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FOR IMMEDIATE RELEASE
Saturday, July 21, 2007
Contact: Timothy R. Gaffney: 937.219.8277
Or Wright “B” Flyer Inc.
Phone: (937) 885-2327 Email: email@example.com
DAYTON, Oh ó The group that operates the flying symbol of Dayton’s aviation heritage celebrated 25 years of operations today with an open house and commemorative flights of its lookalike 1911 Wright “B” Flyer.
Wright “B” Flyer Inc. Pilot John Warlick made two passes down the runway at Dayton Wright Brothers Airport in Miami Twp., marking the anniversary of the airplane’s first test flights on July 21, 1982 at Wright-Patterson Air Force Base. Warlick, 82, also made the original test flights.
They were among more than a score of flight the craft made throughout the day for new members and distinguished guests, including National Aviation Hall of Fame Enshrinee Joseph W. Kittinger and film producer Brian J. Terwilliger, who was in town as emcee for the hall of fame’s annual enshrinement ceremony.
The Wright “B” Flyer is one of a kind: a modern machine designed to resemble the world’s first production airplane, the Wright brothers’ Model B. Many changes were made to make the new airplane safer and more reliable than the original while retaining its general appearance. It was based on the Army Signal Corp’s first production airplane, produced by Wilbur and Orville Wrightís The Wright Company in Dayton.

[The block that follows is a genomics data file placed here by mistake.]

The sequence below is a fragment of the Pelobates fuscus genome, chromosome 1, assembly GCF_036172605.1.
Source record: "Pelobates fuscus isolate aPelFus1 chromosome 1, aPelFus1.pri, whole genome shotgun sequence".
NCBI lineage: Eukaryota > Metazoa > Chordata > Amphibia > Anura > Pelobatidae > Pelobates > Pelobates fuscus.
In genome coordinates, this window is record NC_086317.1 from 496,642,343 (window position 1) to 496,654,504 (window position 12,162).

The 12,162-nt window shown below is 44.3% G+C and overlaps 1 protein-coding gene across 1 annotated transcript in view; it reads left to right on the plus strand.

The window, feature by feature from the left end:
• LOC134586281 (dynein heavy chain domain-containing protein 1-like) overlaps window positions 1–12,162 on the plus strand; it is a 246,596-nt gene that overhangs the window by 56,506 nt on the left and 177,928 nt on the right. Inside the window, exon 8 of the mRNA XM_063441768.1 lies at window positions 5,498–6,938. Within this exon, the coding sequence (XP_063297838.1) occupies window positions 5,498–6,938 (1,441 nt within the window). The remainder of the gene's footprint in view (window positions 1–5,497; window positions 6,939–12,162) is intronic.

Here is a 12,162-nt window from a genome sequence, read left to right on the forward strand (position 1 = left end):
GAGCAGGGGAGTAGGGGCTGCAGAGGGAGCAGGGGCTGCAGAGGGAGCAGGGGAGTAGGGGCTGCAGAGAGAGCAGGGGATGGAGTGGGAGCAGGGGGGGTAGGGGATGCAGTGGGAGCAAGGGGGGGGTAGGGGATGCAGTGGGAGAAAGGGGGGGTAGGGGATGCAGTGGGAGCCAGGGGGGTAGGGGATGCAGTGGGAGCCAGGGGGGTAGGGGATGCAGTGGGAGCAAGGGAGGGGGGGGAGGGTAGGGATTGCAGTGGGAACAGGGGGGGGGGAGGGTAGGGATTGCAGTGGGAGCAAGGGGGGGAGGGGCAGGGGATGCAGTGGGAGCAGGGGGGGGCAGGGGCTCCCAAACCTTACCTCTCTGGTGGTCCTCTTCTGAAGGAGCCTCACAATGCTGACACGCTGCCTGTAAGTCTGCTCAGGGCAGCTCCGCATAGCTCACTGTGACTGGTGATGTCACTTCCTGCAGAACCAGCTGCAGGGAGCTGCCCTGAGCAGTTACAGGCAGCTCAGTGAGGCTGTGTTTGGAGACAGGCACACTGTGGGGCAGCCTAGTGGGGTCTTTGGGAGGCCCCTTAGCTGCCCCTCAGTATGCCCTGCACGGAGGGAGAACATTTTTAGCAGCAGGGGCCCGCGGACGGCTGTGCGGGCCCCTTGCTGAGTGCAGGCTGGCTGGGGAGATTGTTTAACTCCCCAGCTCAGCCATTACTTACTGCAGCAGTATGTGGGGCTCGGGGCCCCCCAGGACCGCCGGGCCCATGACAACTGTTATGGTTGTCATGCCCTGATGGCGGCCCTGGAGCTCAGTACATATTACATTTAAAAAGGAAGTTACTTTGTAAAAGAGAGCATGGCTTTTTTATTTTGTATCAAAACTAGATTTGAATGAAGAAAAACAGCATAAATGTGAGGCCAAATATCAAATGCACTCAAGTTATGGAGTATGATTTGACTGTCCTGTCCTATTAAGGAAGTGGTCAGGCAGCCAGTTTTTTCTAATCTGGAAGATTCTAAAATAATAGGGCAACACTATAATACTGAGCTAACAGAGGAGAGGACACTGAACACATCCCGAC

A group of aviation enthusiasts at Wright-Patterson launched the Wright “B” Flyer project in 1975. Assembly took place in a base hangar. Warlick, a retired Navy aviator, said more than 1,000 people had some involvement in the project.
He recalled being nervous about the first flight because a crowd had turned out to watch it ó including the base’s fire and rescue teams.
”We had every crash truck on the base following us,” he said with a laugh. The five test flights went without mishap.
Since then, the airplane has promoted Dayton’s aviation heritage with regular flights at the Dayton Air Show and appearances around the U.S. and overseas. For example, it was displayed at Tempelhof Airport in Berlin, Germany, in 1990 and circled the Statue of Liberty in New York in 2003.
While the current airplane is still viable, it is expensive and difficult to transport overseas. The organization has launched a project to build a new lookalike that will be easier to take apart and transport to international events.
Wright “B” Flyer Inc. is an all-volunteer, 501(c)(3) not-for-profit organization that promotes Dayton’s heritage as the home of the Wright brothers and the birthplace of aviation. More information is available on its website, www.wright-b-flyer.org
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